The action opens on a day in mid-May that ''combined the freshness of spring with the warmth of summer.'' Russia has only a few years left before the assassination of Czar Alexander II begins the dark slide to war and revolution. Society's rebellious Robespierres, a police official explains, are already ''weary of educating the peasants -- a job so long and tedious that an entire lifetime is not time enough. The bomb, the dagger and the revolver are far more interesting. I am expecting large-scale bloodshed in the very near future.''

But the bloodshed that opens this tale -- and launches Fandorin's career -- could not be less revolutionary. A rich young man has killed himself in Moscow's Alexander Gardens, having spun a single cartridge in a revolver's chamber, pulled the trigger and lost at a game said to have been thought up in the Klondike gold fields and therefore called American roulette. (As a bon vivant remarks, it's ''a shame the Americans thought of it before we did.'') The suicide note ostensibly explains the young man's motive: ''Your world nauseates me, and that, truly, is quite reason enough.'' He has left his fortune to Baroness Margaret Astair, a British educator famed for her world-wide organization of progressive orphanages, which will shift the action for a time to England.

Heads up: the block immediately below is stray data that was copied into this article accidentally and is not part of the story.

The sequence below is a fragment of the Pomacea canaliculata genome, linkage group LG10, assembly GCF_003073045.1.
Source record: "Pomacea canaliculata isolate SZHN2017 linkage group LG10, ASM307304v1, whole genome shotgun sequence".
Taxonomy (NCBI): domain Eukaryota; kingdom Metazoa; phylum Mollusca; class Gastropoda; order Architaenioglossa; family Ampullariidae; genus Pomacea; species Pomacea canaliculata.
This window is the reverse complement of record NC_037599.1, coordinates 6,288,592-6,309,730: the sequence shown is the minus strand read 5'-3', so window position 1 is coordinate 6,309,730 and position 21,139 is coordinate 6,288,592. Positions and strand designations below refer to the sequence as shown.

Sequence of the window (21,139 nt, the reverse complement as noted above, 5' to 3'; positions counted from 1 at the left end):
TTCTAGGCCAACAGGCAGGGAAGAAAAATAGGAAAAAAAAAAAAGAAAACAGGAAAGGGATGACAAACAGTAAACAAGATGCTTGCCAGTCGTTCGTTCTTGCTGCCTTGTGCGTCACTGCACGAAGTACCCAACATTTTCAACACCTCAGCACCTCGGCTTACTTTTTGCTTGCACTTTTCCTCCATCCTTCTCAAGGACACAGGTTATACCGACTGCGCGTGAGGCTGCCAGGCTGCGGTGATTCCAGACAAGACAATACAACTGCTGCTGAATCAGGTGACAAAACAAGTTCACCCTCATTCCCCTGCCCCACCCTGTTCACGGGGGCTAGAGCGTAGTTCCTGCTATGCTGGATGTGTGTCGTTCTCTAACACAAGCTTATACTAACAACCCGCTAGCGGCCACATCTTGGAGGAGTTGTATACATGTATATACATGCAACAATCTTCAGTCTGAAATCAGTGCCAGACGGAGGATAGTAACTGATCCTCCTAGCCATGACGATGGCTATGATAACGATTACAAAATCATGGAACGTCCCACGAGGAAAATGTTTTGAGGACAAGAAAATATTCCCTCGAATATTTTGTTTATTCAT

To Fandorin's supervisor, the case presents no interest apart from the question of why the new generation holds life so cheap that it has made even suicide a fashion. Fandorin, who is both intuitive and deductive, senses that there's more to this death than meets the eye. ''There's some kind of mystery here, I swear there is! . . . Yes, that's it precisely, a mystery!'' Fandorin's hunch leads him into a maze of beauty, danger and deception where he encounters Amalia Bezhetskaya (''a veritable Cleopatra with a dense mane of hair and immense black eyes, her long neck set in a haughty curve and a slight hint of cruelty evident in the willful line of her mouth'') and a mysterious organization named after the fallen angel Azazel (the title of the book in the original Russian), each of whose members is ''a knight of the new humanity'' in competition with the political activists, whose ''bloody revolution . . . will set mankind back by several centuries.''